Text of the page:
Basin Electric and its membership are reviewing the rate structure, load management operations, and an expansion of its support of solar generation development in the memberships’ service territories over the next nine months, with the ultimate goal of supporting membership growth.

To best serve the membership, Basin Electric is also strengthening its strategic planning processes, along with the measures to monitor progress toward meeting the goals.

Basin Electric is focusing on four key areas: an empowered workforce, cooperative culture, membership growth and operational excellence. Staff is in the process of identifying pilot projects for continuous improvement.

With continuous improvement comes continued commitment and service to the membership. At the forefront is Basin Electric’s member support & services division. This division offers 24-hour dispatch services for 70 distribution cooperatives and their residential and commercial customers across the Midwest. It also offers a range of alarm monitoring such as fire, police, personal medical pendant and environmental.

As Cooperative Planning develops plans to meet members’ energy needs, all options to help keep member rates low are considered. Staff has developed a new load forecast in early 2016 and has issued another request for proposal, or RFP, for power. The team is also evaluating if it is economical to build additional generation.

Based upon previous power supply planning analysis, Cooperative Planning has secured resources or developed strategies to meet the forecasted membership load growth into the year 2020 in Montana, through 2022 in MISO (Midcontinent Independent System Operator) and into 2024 in SPP. There is no need for additional generation in the Colorado/Wyoming area well into the future.

Options being considered to address member growth beyond those periods are the construction of Montana peaking generation, possibly by 2020, and a combined cycle power plant somewhere in SPP by 2024. Basin Electric is also evaluating a joint-ownership structure for a potential combined cycle power plant in the MISO system. Next steps for the project include finalization of definitive agreements related to the arrangement and potential full commitment to the project’s development in 2016. 

Membership in SPP enables Basin Electric to do business with more entities and reduces the risk of lost resources as the cooperative looks to either build new generation or execute power purchase agreements.

Purchased power agreements

Power purchase agreements, or PPAs, are another tool to help keep rates low. There are times Basin Electric can enter into PPAs at a cost less than construction of new generation facilities such as a combined cycle or peaking plant, and buys time to monitor load growth and market conditions before building generation resources. In May, directors authorized staff to execute PPAs of up to an additional 425 MW. The agreements are strategically placed across SPP, Montana and MISO.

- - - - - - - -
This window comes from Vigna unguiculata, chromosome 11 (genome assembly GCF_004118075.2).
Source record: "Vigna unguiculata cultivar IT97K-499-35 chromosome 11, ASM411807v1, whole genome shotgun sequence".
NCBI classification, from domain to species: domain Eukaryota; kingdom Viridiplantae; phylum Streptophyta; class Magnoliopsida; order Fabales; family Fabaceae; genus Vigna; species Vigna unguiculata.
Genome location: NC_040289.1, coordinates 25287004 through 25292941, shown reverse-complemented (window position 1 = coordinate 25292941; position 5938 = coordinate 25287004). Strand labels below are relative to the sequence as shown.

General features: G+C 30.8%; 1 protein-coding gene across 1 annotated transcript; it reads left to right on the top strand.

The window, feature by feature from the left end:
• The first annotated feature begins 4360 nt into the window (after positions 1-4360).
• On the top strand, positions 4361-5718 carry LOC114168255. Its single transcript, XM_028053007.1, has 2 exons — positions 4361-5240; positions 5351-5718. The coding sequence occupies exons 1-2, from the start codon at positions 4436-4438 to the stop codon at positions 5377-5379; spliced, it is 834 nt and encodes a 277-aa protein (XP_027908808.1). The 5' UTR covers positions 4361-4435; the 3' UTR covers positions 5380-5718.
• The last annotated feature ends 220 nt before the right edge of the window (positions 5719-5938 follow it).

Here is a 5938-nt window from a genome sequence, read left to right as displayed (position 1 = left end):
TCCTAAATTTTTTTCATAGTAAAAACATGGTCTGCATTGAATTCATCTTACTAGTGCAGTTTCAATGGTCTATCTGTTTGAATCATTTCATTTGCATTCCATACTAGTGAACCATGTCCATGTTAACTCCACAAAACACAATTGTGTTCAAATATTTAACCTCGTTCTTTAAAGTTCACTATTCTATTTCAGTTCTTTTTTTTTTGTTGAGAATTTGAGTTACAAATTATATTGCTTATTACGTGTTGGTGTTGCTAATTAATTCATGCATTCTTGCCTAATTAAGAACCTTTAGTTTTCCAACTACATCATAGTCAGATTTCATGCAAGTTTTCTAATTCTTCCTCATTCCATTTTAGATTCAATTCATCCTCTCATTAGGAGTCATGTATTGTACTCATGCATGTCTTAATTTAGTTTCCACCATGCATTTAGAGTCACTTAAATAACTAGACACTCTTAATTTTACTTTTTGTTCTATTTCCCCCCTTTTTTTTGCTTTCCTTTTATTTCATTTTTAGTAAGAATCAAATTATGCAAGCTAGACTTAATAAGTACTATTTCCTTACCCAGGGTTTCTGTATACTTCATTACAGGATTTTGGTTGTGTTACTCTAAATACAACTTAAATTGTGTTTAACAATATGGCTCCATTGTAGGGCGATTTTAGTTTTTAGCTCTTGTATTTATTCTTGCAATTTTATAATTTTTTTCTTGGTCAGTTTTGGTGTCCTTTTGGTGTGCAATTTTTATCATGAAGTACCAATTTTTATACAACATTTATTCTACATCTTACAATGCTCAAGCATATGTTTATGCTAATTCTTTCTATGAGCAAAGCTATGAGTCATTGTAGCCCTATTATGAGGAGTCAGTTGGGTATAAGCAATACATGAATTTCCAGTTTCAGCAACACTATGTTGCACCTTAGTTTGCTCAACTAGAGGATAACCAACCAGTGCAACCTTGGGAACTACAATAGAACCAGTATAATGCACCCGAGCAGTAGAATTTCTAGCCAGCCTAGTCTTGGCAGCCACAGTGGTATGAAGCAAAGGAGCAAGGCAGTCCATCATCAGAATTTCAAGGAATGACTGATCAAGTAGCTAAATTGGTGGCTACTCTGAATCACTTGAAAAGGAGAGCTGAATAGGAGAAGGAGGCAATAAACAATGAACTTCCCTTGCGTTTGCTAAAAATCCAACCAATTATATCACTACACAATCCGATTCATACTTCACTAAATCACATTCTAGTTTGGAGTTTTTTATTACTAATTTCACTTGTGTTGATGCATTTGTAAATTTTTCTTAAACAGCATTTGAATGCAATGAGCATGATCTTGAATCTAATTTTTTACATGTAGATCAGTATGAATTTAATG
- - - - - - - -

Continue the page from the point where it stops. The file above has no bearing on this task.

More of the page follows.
Basin Electric also continues the development of new renewable generation sources. The cooperative’s renewable generating portfolio, which includes waste heat, will total more than 1,400 MW by the end of 2016. 

Uncertain oil and gas prices and the Clean Power Plan make it impossible to know all of the answers. But, with the help of external consultants, collaboration with the membership and continued hard work and innovative thinking, Basin Electric will continue to work to keep rates as low as possible.


Great Plains Synfuels Plant

Basin Electric’s subsidiary Dakota Gasification Company plays a key role in that process. The unique Great Plains Synfuels Plant with its diverse commodity structure and endless opportunity for innovation has long been a significant financial support for the cooperative.

When Basin Electric purchased Dakota Gas in 1988, only 2 percent of the revenue was from products other than natural gas. By 2017, 75 percent of Dakota Gas’s revenue is projected to be from additional products. Product diversification and revenue generation have been key in securing the Synfuels Plant’s operation into the future.

Dakota Gas, with Basin Electric’s support, has expanded to nine additional products today, with three new products – urea, diesel exhaust fluid and liquefied carbon dioxide (CO2) set to be ready for sale by spring 2017.

Innovation provided the unique scrubbing system that uses ammonia as a reagent to capture sulfur dioxide and produce the ammonium sulfate granular fertilizer Dak Sul 45® sold to the agricultural community.

Another innovative project is the carbon dioxide project. More than 30 million tons of CO2 has been captured and transported to the Canadian oil fields for enhanced oil recovery.

Innovation isn’t simply adding products, but also increasing efficiency and availability of the plant. The clean cooling water project has lengthened the duration between maintenance outages to two years. This year, for the first time in its 31 years of operation, the Synfuels Plant was able to eliminate a maintenance turnaround and realize millions of dollars saved in maintenance costs and production downtime.

Another area staff is working to improve efficiencies is in the ammonia plant. A study was conducted this year with Kellogg, Brown and Root, who provided an extensive review of the anhydrous ammonia plant operation. One of the things they determined very quickly is the Synfuels Plant was running the temperature on the outlet of one of the heaters warmer than necessary. By lowering the temperature, they’ve been able to realize an immediate five percent increase in ammonia plant efficiency. That was one of a number of significant projects completed during the year.

With the focus on innovation and diversification, and keeping cooperative principles in mind, staff at the Synfuels Plant spent time this year developing a new strategic plan. A committee that included members of the management team and a cross section of experienced and new employees discussed and evaluated the future of the plant.

The results include a new mission statement, vision statement, values and strategic themes.

The urea facility is an example of a project that follows the thought behind this plan. It will develop three additional products, which will increase the revenue stream and more safely move the plant’s products to market, while providing urea fertilizer to benefit members and rural America.

In 1988, when Basin Electric’s membership voted to purchase the Synfuels Plant, the cooperative realized a $37 million per year benefit. Today, that benefit is nearly $60 million a year.

We are committed to continuing on a path to further diversify operations to position the facility for a bright future with an increasing benefit to the membership.

Generation portfolio

View Basin Electric's generation portfolio on the At a Glance page.